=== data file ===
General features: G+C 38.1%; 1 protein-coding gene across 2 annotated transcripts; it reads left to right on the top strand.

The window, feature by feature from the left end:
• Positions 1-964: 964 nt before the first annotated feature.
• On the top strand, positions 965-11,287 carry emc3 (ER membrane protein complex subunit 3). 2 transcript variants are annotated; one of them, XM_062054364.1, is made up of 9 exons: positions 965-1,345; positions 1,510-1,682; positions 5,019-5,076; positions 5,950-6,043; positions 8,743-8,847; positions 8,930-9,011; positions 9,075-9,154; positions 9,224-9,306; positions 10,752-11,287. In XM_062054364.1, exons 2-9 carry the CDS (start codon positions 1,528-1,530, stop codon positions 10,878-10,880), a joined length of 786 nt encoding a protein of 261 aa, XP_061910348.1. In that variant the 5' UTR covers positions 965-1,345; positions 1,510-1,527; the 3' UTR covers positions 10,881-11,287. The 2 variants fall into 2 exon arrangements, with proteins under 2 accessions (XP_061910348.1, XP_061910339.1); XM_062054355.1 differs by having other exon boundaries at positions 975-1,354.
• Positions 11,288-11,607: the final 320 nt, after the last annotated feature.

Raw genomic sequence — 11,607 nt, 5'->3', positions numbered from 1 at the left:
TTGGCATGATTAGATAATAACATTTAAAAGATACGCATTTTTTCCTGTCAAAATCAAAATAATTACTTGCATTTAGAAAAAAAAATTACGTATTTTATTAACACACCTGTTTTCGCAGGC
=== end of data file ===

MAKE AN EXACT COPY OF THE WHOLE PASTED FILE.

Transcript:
General features: G+C 38.1%; 1 protein-coding gene across 2 annotated transcripts; it reads left to right on the top strand.

The window, feature by feature from the left end:
• Positions 1-964: 964 nt before the first annotated feature.
• On the top strand, positions 965-11,287 carry emc3 (ER membrane protein complex subunit 3). 2 transcript variants are annotated; one of them, XM_062054364.1, is made up of 9 exons: positions 965-1,345; positions 1,510-1,682; positions 5,019-5,076; positions 5,950-6,043; positions 8,743-8,847; positions 8,930-9,011; positions 9,075-9,154; positions 9,224-9,306; positions 10,752-11,287. In XM_062054364.1, exons 2-9 carry the CDS (start codon positions 1,528-1,530, stop codon positions 10,878-10,880), a joined length of 786 nt encoding a protein of 261 aa, XP_061910348.1. In that variant the 5' UTR covers positions 965-1,345; positions 1,510-1,527; the 3' UTR covers positions 10,881-11,287. The 2 variants fall into 2 exon arrangements, with proteins under 2 accessions (XP_061910348.1, XP_061910339.1); XM_062054355.1 differs by having other exon boundaries at positions 975-1,354.
• Positions 11,288-11,607: the final 320 nt, after the last annotated feature.

Raw genomic sequence — 11,607 nt, 5'->3', positions numbered from 1 at the left:
TTGGCATGATTAGATAATAACATTTAAAAGATACGCATTTTTTCCTGTCAAAATCAAAATAATTACTTGCATTTAGAAAAAAAAATTACGTATTTTATTAACACACCTGTTTTCGCAGGC